Let's look at it this way ...
You do not want to lose any of your personal files (mp3, jpg, docs, etc etc) - everything else is replaceable at little or no cost (timewise).
The problem with personal files (at least if they are in your $HOME) is that they are severely corrupted by a proliferation of dot-files; so personally, I keep my personal files away from $HOME - ie on a separate partition. Everything else is recoverable. This leads me to the following layout (but bear in mind that I always have more than one distro on each computer - more typically, 3!)
This would lead to the following partition layout:
#1: 100 Mb, ext2 (for legacy grub which I use to boot all others by chainloading)
#2: =memory (swap)
#3: 20 gigs, linux #1 (ext3, ext4, jfs, reiserfs - depends on distro)
#4: extended - remainder of disk
#5: 20 gigs, linux #2 (ext3, ext4, jfs, reiserfs - depends on distro)
#6: 20 gigs, linux #3 (ext3, ext4, jfs, reiserfs - depends on distro)
#7: remainder of disk, (ext3, ext4, jfs, reiserfs - must be common to all distros), mounted as '/work'
/work have the following directories:./scripts, ./bin, ./tmp, ./Documents, ./Downloads, ./Music etc etc and I delete the same directories in $HOME and make them a link to those under /work.
This way - absolutely all my data are separated from the OS and seeing that dot-files/directories seldom are portable across distros (unless, of course, you happen to have the same version of apps and desktops across different distros - in which case I don't see any need for more than one)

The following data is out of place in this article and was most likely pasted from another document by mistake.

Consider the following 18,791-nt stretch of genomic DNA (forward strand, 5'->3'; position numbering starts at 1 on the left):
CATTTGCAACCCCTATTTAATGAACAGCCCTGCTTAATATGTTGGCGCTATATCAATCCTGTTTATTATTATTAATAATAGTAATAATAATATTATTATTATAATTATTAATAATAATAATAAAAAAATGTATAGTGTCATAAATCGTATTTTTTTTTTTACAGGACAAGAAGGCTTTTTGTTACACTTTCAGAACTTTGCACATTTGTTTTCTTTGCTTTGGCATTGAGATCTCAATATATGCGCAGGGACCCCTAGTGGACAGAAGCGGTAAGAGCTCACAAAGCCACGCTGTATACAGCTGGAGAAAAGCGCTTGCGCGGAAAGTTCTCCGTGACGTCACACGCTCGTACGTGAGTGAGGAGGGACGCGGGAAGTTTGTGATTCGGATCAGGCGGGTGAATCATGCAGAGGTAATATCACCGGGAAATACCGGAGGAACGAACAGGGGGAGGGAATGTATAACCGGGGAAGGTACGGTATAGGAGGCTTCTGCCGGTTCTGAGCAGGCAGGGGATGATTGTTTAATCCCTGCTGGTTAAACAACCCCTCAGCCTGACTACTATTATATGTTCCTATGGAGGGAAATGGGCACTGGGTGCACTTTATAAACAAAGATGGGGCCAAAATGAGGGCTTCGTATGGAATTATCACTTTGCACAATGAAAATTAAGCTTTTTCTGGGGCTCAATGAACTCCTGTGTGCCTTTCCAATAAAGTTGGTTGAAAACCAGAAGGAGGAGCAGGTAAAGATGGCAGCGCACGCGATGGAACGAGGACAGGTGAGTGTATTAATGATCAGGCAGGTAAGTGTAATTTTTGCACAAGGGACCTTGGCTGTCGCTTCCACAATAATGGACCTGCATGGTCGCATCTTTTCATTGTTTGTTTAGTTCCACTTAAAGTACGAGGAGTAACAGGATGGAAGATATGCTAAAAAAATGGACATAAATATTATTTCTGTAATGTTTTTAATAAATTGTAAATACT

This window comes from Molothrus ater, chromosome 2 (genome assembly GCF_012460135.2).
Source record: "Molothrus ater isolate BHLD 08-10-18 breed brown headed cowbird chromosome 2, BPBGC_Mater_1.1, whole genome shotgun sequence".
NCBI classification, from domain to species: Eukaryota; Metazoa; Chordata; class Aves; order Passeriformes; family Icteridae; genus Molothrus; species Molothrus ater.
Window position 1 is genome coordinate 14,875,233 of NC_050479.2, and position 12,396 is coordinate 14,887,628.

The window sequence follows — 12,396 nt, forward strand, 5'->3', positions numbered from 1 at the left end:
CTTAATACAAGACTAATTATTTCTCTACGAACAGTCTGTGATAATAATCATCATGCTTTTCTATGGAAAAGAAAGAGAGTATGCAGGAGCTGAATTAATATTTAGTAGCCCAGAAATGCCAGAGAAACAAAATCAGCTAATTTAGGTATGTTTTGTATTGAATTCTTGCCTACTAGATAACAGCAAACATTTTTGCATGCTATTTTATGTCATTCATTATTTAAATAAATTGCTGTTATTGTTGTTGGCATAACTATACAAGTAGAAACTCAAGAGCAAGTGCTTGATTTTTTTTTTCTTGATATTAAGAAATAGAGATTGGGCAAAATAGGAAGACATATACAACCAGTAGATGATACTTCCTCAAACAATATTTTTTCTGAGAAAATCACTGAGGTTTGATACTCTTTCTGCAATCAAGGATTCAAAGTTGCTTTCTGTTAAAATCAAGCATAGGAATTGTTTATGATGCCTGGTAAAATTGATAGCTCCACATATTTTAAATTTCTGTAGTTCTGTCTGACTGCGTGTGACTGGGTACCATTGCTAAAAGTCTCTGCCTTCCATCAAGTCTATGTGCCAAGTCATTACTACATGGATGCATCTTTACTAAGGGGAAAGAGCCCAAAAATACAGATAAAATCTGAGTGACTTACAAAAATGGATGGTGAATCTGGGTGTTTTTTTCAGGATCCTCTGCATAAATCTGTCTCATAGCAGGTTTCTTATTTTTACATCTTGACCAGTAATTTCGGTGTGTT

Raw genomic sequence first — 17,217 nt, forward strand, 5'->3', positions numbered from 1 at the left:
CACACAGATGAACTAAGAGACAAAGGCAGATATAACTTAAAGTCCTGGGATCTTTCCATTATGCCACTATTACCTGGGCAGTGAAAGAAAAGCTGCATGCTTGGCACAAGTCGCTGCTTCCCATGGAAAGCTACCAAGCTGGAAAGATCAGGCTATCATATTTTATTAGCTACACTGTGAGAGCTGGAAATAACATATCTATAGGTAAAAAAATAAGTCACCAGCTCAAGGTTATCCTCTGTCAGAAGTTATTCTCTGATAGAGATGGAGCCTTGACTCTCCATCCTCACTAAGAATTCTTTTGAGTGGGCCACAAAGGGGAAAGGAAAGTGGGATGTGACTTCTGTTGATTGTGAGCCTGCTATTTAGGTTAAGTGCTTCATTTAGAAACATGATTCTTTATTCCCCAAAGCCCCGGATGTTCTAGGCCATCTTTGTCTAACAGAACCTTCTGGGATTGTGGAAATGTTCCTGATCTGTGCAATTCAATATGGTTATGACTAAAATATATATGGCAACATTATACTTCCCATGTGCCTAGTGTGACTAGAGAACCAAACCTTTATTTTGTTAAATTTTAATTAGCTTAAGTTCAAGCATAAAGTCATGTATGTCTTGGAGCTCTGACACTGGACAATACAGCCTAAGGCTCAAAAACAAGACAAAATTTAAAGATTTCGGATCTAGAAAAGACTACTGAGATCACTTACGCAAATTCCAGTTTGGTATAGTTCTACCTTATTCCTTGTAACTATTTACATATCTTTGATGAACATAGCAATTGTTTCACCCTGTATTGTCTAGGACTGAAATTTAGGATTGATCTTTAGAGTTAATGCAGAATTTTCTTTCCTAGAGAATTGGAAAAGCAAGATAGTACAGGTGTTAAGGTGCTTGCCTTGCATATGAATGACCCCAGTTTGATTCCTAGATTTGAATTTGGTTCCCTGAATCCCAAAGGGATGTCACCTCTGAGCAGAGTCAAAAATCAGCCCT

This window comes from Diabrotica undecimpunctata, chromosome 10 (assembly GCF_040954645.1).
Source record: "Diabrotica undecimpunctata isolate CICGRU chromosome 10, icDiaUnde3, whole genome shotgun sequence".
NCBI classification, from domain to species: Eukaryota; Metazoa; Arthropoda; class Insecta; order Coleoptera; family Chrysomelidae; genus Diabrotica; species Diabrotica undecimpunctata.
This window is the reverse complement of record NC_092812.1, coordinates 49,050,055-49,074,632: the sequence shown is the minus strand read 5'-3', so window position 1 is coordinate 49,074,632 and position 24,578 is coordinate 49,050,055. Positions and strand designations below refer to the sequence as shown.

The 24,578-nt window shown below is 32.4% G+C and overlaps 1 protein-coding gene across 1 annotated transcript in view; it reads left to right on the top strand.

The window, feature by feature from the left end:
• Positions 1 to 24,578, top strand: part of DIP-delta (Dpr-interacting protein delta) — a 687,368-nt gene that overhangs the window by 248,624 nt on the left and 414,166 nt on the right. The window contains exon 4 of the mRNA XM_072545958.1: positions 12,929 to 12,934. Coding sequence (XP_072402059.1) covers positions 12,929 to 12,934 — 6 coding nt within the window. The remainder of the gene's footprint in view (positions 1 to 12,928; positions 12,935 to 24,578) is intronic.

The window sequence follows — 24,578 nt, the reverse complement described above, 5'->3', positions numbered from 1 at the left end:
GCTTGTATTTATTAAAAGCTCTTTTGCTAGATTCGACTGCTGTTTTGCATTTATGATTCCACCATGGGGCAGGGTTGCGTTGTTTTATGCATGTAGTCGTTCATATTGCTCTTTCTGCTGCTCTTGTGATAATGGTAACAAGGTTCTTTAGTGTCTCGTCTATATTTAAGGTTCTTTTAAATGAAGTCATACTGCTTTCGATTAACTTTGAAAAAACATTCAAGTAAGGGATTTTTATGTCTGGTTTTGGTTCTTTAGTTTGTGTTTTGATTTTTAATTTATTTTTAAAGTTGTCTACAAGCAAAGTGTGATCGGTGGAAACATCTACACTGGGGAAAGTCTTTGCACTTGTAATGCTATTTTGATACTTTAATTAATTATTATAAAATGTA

Also - each distro is self-contained on one filesystem and it will install its own bootloader on the root filesystem (be it lilo, legacy grub, grub2, whatever). Can you imagine having /var, /home, /boot, /usr/lib etc separate for each distro? Heck, you would soon run out of partitions and it would be a nightmare to support.
So - backups are e-a-s-y to do - you really only need to back up /work. To back up the root filesystem of a distro takes wayyyy to much space and time and unless you have gone to extreme length of making it right just for you. In any case - backing up a 'running' filesystem is bad (imho) - you will find that /proc itself takes about 2 gigs if it has been running for any length of time - and /proc gets reset at each boot - so there's a lot of wasted time and space gone allready.